Twenty years since retail trading laws were last altered, the government has announced that they are to be liberalised. Frankly, we can’t believe it’s taken so long.
Whilst some will argue the case for protecting Sundays from commercialism, existing laws are, in reality, nothing short of archaic and out of kilter with the modern world that we live in.
Retailing today is almost unrecognisable from the world of Open All Hours. Back then the nearest a shopper had to online purchasing was “buying clothes from catalogues”. There is also no doubt that Arkwright would have shuddered at the thought of grocery retailing’s current obsession with selling so many goods on promotion – 2p off tinned carrots was about the limit for the much-loved comedy character.
There used to be a time when shops would have a half-day closing on a Wednesday – remember that? Back in 1912, the Shop Hours Act came into force entitling shop staff to a half-day off work, bringing their average working week down to 5½ days. Essentially, the law remained in force until being repealed in 1994. Yes, it took that long for the powers that be to realign legislation so that it better reflected the modern day demands of retailers, and desires of shoppers.
When the trading laws were relaxed in the 1990s, stores were finally also able to open on a Sunday for the first time. Previously, Sunday in Britain was for many people a dismal experience, centred on visiting relatives, sitting down to eat a meal in ten minutes that took hours to make, and then gathering around the TV for the rest of the day. Those seeking solace in a pub would typically be disappointed, as licensing restrictions prevented landlords from serving in the afternoon or beyond 10.30 p.m.
Today, convenience is everything. It seems absurd that shoppers are unable to visit their local store after 5pm on a Sunday, but they can have their goods delivered to their door. The warehouses operated by the likes of Amazon and Very would dwarf the current size restrictions that limit a store’s Sunday opening hours. But could you imagine websites being forced to go offline on a Sunday evening?
Just because a store is closed, it doesn’t mean that a retailer’s operation grounds to a halt. Thousands of people are still working day and night to keep shelves stocked and online orders fulfilled. It’s the same story when it comes to support partners for retail installation, with the very best providing retailers with 24/7 access to project data and updates on progress against target, as well as dedicated project managers – day and night.
It’s true that as stores open ever-longer hours, it does pose very real challenges for those teams tasked with implementation large-scale in-store change programmes. Entire outgoing permanent display units have to be dismantled, replaced and remerchandised before the store re-opens, so that neither trading or the shopping experience are not negatively impacted upon. It’s a huge undertaking that requires weeks of detailed pre-planning by installation specialists, and dedicated well-drilled teams on the ground to make it happen – sometimes visiting multiple stores in just a single night.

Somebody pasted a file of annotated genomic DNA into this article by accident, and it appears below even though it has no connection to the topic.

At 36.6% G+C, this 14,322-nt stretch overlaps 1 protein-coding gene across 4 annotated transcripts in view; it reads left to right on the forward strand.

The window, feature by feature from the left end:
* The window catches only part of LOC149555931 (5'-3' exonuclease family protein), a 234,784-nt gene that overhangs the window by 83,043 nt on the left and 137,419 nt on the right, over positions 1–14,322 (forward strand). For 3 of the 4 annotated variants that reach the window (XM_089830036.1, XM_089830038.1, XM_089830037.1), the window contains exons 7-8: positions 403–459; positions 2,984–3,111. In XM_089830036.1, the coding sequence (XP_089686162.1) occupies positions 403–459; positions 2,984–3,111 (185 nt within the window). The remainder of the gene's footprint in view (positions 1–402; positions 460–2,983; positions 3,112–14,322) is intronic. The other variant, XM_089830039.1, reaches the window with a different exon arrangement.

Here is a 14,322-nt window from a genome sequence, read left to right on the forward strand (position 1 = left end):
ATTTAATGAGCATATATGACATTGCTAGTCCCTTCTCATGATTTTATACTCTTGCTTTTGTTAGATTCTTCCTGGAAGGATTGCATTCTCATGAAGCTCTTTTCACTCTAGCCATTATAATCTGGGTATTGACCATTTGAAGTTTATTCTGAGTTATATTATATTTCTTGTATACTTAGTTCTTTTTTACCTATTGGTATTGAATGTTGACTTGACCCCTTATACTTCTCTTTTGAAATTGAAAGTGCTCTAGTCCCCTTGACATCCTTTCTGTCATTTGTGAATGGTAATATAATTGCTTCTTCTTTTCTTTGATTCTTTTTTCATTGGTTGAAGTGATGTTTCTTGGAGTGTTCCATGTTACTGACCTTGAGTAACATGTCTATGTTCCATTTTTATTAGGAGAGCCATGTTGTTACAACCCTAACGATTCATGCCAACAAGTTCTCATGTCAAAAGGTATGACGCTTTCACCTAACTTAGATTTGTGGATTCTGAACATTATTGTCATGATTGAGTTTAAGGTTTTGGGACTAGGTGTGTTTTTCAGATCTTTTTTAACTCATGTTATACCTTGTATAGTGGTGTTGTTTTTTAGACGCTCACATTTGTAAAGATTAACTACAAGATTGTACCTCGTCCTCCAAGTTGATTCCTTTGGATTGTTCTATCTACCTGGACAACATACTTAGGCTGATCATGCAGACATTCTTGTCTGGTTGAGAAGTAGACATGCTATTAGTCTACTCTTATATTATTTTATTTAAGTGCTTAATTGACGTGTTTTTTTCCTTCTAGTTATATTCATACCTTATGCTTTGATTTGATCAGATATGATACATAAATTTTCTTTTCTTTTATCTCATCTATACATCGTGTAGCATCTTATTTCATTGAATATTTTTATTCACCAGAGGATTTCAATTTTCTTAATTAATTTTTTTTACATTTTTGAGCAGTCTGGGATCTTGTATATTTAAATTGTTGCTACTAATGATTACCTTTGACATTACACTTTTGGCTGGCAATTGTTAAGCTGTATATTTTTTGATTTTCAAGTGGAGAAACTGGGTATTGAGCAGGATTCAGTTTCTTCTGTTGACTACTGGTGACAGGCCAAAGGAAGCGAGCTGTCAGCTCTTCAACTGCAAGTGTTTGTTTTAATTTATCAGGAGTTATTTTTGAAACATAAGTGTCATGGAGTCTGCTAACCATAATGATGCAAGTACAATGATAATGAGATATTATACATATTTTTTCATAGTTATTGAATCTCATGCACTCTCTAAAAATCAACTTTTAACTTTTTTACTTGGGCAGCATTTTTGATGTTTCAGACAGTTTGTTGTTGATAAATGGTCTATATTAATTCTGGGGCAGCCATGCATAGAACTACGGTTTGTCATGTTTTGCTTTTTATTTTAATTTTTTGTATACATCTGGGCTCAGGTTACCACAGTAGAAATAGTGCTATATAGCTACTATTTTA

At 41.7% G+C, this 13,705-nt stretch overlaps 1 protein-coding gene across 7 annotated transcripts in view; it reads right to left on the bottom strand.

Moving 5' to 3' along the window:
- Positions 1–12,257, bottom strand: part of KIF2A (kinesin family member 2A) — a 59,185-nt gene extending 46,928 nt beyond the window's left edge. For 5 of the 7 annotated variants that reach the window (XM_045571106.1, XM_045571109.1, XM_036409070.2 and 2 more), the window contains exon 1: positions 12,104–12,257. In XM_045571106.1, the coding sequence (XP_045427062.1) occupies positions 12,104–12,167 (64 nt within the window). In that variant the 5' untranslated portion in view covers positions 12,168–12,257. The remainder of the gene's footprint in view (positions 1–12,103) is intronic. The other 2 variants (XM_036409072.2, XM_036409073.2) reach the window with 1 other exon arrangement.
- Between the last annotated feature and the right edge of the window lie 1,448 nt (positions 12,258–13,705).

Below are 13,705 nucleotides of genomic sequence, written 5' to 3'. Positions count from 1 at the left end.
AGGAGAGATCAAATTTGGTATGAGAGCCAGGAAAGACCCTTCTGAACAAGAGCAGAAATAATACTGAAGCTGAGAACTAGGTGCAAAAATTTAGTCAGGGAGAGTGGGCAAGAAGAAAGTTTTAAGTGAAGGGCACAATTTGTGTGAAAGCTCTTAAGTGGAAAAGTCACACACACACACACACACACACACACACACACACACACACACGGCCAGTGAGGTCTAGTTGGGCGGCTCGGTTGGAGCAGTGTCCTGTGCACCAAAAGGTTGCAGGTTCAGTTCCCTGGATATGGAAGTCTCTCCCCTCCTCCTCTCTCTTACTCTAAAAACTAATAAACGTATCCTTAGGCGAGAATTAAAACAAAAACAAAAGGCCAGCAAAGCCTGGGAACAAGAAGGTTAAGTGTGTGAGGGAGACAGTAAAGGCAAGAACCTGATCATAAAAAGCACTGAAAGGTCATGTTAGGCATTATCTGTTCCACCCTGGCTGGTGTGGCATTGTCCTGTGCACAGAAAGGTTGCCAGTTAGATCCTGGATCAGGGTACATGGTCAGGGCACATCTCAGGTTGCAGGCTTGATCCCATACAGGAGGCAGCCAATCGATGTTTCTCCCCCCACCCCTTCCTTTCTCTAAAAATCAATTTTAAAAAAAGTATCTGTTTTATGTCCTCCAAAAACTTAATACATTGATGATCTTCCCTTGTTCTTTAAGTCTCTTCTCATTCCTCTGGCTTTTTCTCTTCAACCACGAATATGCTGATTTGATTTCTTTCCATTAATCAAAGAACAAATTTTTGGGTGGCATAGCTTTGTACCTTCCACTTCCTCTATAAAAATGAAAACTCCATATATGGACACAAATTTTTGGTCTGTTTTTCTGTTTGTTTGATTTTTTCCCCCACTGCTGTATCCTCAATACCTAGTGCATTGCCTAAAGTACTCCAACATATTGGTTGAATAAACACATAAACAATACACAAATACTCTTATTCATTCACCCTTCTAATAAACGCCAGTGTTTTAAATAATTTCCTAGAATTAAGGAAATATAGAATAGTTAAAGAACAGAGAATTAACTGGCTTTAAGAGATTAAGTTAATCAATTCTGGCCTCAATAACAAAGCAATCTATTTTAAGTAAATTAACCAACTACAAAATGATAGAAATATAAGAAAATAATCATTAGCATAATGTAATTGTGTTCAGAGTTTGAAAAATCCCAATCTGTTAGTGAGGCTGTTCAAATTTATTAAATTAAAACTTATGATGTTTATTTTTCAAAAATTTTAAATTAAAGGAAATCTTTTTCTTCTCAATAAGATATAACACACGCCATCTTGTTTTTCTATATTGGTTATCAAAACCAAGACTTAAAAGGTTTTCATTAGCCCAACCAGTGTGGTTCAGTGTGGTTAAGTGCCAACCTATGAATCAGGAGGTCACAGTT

In Boots stores, for example, CJ Retail Solutions managed the installation of 188 tonnes (or nearly 4,000 pallets) of retail furniture into 300 stores during a 5-night period – ensuring everything was installed between close of trading one day and store opening the next, so that stores were ready for ‘business as usual’ come the morning. With 124 installers working through the night – clocking up over 5,500 installation hours and 635 hours of project management time – it represented one of the biggest coordinated in-store launches of 2014. For us, it’s a story that is repeated in stores up and down the country – week in, week out.
To view modern retail as being defined by when the shutters on the high street are up or down is ridiculous. Chancellor George Osborne has said the time is right for the issue to be reconsidered via a consultation process. But is there really anything to talk about? Surely, the time has arrived for common sense to prevail.
In truth, closing the doors to shoppers has always been far from the end of a store’s day. But these latest changes in trading laws could be set to bring two very distinct challenges for retailers. Firstly, will be an opportunity to rethink the weekend shopping experience – a chance to not only sell for longer, but to create something new and exciting to capitalise on the extra hours of trading which new laws will bring. And secondly, and most importantly from an operational perspective, there will be an even greater need for retailers to ensure they have effective and efficient processes in place to successfully manage the implementation of new display solutions within an even narrower project window. As a business, we’re certainly open to the opportunities that particular challenge will bring.